A profound White House review of the decision of President Donald Trump to place a hold on military aid to Ukraine has turned up hundreds of documents. These documents disclose comprehensive efforts to produce an after-the-fact justification for the decision and a debate over whether the suspension was legal, according to three people familiar with the records. A congressional impeachment enquiry triggered the research by the White House Counsel’s Office declared in September. It comprises early August email exchanges between acting chief of staff Mick Mulvaney and White House budget officials seeking to give an interpretation for warding off the funds after the president had already ordered a hold in mid-July on the nearly $400 million in security assistance.
White House lawyers are revealing concern that the review has turned up some unpleasant exchanges and facts that could, at a minimum, embarrass the president. It is unclear whether the Mulvaney discussions or other records pose any legal issues for Trump in the defamation inquiry. Still, some fear they could raise political issues if stated publicly. People who are familiar with the office of Management and Budget’s handling of the holdup in aid confessed the internal discussions were continuing during August. Still, it but characterized the conversations as calm, routine and focused on the legal question of how to consent with the Congressional Budget and Impoundment Act, that needs the executive branch to spend congressionally possessed funds unless Congress admits they can be rescinded.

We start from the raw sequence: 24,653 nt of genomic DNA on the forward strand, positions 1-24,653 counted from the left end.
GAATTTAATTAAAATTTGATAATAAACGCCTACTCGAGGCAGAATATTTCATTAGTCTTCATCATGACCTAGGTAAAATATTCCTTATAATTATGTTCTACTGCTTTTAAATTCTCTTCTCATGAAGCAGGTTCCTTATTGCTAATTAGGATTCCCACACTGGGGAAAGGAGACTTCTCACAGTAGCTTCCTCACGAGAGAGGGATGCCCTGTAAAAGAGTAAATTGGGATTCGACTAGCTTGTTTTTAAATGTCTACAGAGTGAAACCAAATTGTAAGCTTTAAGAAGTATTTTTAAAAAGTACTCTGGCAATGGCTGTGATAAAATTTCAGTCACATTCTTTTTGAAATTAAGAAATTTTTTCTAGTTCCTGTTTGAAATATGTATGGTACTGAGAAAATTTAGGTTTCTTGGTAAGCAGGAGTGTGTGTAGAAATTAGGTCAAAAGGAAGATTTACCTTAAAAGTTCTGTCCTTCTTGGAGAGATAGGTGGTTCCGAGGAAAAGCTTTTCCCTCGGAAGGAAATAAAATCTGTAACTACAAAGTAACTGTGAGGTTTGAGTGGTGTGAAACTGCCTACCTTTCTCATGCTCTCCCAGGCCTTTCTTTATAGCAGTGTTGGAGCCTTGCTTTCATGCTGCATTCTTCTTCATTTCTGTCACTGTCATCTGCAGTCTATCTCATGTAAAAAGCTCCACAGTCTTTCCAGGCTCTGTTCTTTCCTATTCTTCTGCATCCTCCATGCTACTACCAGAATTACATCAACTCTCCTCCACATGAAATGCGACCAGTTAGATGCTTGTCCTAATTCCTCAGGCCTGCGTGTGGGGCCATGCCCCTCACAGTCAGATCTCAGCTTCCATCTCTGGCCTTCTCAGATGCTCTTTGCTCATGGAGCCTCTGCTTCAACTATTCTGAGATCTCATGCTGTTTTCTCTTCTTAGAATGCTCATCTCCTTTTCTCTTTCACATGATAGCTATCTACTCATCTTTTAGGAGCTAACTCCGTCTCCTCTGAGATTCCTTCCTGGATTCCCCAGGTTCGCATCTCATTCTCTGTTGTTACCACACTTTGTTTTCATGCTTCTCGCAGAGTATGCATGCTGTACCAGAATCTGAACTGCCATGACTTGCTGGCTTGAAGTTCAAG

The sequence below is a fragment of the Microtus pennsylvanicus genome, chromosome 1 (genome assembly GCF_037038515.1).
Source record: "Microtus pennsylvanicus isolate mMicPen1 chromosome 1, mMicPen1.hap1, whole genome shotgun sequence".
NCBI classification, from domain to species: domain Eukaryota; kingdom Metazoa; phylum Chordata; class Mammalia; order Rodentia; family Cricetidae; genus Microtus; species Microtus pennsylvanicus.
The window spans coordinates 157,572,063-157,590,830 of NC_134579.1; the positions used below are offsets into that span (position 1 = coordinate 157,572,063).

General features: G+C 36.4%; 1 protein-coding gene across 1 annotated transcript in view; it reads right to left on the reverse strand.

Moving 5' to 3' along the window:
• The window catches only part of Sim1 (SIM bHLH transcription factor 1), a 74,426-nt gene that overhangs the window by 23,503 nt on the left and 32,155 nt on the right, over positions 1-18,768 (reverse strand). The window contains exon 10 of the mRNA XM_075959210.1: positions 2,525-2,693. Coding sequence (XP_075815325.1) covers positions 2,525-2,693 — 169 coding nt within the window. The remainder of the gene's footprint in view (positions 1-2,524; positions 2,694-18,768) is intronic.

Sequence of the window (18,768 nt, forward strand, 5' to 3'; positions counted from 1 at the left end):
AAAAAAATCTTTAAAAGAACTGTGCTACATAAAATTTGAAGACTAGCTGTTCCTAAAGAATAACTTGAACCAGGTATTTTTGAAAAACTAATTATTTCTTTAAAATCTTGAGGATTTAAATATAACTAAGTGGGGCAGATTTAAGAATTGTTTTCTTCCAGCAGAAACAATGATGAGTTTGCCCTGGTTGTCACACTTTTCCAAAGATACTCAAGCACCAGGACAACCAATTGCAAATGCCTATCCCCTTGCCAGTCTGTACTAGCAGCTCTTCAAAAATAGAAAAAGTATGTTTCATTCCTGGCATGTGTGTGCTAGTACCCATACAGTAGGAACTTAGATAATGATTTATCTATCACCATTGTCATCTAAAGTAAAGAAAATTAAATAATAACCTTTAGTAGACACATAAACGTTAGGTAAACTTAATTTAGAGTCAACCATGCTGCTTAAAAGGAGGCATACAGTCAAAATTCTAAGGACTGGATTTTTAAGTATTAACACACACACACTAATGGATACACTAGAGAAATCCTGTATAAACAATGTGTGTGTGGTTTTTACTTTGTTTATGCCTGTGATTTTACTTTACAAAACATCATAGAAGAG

The hold on the military aid is at the heart of House Democrat’s investigation. That is related to whether the president should be shifted from office for allegedly trying to pressure Ukraine into investigating his political opponents in exchange for the U.S. support that President Volodymyr Zelensky badly wanted in the face of Russian military invasion. Trump has confessed ordering the hold on military aid and also pressing Ukraine’s president to look into his strong Democratic presidential opponent, Joe Biden, but said the release of the funds was not conditioned on Ukraine launching any inquiry.